Cultural baggage

Bob ShandOh, the holiday horror. Oh, the humanity. Baggage handlers at a major British airport are going to strike on the bank holiday, inconveniencing some travellers. In tones of despair and horror, commentators and airline representatives told the shocking story of how nice, middle class people would be, well… delayed a bit, if strike action went ahead. Not since the Ethiopian famine have I felt such weeping, raw, empathy.

Obviously this does suck for some passengers who’ve saved for ages. But I do find it hard to take seriously the airlines’ repeated cries of ‘for shame!’ at unions for taking the action on behalf of workers whose pay rises will not keep up with inflation. One Communications-Guy from Ryanair actually said that he thought it ridiculous that in 2008 people might still have to face delays.

I know. Millions of years of evolution/intelligent-design, thousands of years refining civilisation, and people still have to wait hours to get wasted on free (well, not on Ryanair) airline booze. I mean, seriously, if we can produce antiretrovirals at an affordable price for Africa, if we can put a man on the moon, surely we can find a cure for trades unions?

We’re only about a week away from celebrating the 40th anniversary of Martin Luther King’s ‘I have a dream‘ speech. Perhaps big business could elect a spokesperson to deliver an updated one. A speech that inspires people to seek a world where low-paid workers do not have the right to use the only power they have (their strength of numbers) to demand better wages, better working conditions, a bigger slice of the pie so eagerly devoured by those at the top. After all, as the Ryanair spokesman said, times are tight. Why should shareholders and directors forego their luxury cars and third homes? What we need is more of that Blitz spirit, particularly from the poor. The rich understand only too well that those dividends won’t spend themselves, that somebody has to take those overseas holidays. It’s time the workers started pulling their weight and being properly poor, like in the old days. And liking it.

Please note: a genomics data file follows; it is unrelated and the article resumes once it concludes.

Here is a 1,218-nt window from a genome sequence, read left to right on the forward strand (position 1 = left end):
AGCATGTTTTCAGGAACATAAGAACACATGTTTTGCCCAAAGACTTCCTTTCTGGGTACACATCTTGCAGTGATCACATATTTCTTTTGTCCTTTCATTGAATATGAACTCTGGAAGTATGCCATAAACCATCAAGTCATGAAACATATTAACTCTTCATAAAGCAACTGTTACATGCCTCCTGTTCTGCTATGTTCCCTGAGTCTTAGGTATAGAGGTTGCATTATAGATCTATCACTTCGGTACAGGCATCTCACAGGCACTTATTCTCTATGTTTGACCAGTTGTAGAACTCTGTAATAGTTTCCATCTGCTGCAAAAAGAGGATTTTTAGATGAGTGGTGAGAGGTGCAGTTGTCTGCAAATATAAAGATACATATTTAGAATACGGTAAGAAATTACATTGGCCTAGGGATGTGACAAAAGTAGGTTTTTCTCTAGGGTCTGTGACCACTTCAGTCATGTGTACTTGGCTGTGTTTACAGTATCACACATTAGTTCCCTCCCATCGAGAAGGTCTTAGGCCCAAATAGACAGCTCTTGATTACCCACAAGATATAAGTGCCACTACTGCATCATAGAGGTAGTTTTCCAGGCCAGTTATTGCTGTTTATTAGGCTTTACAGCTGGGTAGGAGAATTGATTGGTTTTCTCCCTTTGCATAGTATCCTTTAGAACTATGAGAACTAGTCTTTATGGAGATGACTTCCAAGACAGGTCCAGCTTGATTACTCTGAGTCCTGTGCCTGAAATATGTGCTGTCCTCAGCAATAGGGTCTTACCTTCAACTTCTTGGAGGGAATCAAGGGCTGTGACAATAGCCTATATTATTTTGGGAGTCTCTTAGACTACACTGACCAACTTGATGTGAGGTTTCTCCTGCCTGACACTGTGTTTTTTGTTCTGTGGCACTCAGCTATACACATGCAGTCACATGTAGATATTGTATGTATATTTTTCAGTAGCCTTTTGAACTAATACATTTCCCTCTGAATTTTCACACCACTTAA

I jest, of course. Bitterly. The fact is that first-world society has become so selfish that it genuinely finds any inconvenience hard to understand. And the attitude is not limited to the rich, either (no matter how much my ideology wishes it was). Today, we all expect ridiculous levels of ease and luxury. As Tom Wolfe put it, even the first world’s ‘working class’ has for years enjoyed a life that ‘would have made the Sun King blink’. And we’ve all come to expect it. Food prices that reflect the amount of work in producing it? Unacceptable. Borrowing less? No way.

And Christians are every bit as conformed to the philosophy. Last week we saw the ‘Pray at the Pump‘ movement in the States encouraging motorists to pray for lower fuel costs. Because even Christians have forgotten that we are not the centre of the universe. In church we sing self-centred songs about how good it is to have such a fantastic relationship with Jesus and then we walk out and live our lives accordingly, sincerely hoping we will get the opportunity to lead someone into a similarly self-obsessed faith. We are conformed to our society, even in our spirituality, more than we like to admit.

And then we all act surprised when Russia uses Georgian violence and aggression as an excuse to gain more influence for itself. As if post communist Moscow has not been watching us, our lifestyles, with envy, and learning valuable lessons about what the world, Christians included, will accept in the name of self-interest.

Here’s an excellent video about unions. Most amusing. Some strong language.

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